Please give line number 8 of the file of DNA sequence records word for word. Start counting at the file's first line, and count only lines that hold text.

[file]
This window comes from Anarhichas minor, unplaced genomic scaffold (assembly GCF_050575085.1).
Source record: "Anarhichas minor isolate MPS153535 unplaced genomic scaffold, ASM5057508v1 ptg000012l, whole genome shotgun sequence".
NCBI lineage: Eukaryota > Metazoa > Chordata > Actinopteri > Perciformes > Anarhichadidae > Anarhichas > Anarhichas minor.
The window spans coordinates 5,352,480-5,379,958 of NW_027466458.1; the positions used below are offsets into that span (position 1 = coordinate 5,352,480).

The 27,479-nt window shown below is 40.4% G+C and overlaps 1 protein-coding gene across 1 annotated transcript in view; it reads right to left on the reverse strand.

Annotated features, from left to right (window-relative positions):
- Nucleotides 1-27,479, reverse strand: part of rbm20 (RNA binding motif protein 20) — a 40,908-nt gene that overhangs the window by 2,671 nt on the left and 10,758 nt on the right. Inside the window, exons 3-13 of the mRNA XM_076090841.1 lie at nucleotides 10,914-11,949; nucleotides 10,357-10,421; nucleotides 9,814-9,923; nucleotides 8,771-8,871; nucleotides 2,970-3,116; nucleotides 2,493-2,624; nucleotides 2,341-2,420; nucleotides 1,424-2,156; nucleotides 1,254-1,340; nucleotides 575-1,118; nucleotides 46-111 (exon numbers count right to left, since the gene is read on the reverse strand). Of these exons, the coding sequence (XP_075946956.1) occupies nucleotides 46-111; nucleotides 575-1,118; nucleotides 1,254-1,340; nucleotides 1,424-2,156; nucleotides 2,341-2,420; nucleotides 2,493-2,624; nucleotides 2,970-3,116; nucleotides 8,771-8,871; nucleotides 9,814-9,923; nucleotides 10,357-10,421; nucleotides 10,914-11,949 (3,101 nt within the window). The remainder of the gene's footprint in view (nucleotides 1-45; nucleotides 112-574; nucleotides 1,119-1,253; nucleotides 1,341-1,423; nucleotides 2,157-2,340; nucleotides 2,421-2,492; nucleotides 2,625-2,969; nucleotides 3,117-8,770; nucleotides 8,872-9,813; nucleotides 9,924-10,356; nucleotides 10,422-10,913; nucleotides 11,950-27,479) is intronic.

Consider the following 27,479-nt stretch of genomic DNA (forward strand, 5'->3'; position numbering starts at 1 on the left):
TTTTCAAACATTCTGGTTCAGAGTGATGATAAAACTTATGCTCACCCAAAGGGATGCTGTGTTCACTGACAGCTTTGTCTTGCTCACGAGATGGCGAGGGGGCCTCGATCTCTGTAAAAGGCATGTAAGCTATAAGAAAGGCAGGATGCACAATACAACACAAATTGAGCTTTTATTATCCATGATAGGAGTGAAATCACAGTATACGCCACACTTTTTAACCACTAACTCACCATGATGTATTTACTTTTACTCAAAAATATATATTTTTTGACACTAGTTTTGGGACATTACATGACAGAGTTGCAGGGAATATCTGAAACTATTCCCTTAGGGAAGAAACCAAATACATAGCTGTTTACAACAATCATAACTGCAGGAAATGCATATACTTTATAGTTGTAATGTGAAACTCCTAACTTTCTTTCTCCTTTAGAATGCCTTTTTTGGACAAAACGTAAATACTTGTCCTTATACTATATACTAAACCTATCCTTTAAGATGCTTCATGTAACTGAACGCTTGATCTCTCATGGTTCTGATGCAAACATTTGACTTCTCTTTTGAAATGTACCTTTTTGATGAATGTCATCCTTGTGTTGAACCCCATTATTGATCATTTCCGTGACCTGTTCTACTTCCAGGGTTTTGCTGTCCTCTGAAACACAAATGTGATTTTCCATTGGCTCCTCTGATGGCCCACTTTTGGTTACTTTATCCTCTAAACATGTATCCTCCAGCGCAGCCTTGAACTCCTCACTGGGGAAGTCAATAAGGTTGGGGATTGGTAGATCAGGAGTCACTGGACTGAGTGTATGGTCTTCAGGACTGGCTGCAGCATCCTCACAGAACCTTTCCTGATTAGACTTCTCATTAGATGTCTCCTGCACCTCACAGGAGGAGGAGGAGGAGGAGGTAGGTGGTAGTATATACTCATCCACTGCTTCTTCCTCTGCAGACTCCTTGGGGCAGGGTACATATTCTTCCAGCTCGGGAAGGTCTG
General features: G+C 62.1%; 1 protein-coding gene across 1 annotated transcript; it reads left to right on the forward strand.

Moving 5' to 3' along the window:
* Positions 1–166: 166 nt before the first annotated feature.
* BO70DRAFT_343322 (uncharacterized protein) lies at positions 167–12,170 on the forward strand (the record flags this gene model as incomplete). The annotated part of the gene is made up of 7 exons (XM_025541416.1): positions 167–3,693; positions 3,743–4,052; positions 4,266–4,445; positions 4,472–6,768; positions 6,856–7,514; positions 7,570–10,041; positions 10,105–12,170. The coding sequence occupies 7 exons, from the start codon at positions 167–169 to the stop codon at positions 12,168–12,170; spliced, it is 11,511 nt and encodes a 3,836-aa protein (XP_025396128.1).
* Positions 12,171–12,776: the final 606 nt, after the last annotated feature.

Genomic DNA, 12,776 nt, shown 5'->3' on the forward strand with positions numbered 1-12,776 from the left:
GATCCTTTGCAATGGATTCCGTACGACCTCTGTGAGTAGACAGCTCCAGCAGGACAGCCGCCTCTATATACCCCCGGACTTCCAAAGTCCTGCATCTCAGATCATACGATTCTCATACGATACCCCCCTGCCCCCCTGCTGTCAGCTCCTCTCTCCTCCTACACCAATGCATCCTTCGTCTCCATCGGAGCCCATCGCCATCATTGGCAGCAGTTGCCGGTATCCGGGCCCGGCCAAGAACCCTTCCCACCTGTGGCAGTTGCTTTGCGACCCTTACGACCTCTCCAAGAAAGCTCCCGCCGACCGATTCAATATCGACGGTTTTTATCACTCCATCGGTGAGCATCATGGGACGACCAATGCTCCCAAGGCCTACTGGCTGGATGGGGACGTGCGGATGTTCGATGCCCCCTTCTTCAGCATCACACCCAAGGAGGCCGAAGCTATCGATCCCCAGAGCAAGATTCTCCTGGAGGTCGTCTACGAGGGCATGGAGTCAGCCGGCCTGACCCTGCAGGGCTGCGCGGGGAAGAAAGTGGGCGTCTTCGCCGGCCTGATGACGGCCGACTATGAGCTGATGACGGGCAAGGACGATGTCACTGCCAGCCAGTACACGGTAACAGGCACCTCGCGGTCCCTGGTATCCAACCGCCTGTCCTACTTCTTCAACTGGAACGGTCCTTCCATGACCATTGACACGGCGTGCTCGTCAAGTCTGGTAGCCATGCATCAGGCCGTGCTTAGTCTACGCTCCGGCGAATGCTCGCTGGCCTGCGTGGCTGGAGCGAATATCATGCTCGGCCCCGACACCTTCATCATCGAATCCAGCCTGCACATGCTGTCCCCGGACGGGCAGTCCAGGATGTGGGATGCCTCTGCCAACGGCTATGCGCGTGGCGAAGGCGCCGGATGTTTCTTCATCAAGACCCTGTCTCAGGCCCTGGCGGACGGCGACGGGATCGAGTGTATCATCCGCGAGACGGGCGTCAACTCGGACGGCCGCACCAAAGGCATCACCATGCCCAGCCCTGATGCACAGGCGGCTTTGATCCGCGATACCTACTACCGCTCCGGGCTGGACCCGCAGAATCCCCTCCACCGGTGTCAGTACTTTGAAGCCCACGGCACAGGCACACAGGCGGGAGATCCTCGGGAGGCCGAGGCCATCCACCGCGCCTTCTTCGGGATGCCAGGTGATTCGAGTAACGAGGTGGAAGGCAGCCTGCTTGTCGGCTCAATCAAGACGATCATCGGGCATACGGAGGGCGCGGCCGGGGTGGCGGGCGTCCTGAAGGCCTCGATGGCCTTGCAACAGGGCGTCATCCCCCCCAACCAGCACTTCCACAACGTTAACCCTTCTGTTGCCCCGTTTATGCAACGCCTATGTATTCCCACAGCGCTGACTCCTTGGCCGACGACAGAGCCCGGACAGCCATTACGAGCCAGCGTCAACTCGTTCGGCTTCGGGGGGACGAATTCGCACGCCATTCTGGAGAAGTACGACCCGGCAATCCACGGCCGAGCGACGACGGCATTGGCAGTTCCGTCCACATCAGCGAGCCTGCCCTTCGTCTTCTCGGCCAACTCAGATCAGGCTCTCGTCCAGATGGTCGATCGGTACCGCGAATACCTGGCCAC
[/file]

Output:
Consider the following 27,479-nt stretch of genomic DNA (forward strand, 5'->3'; position numbering starts at 1 on the left):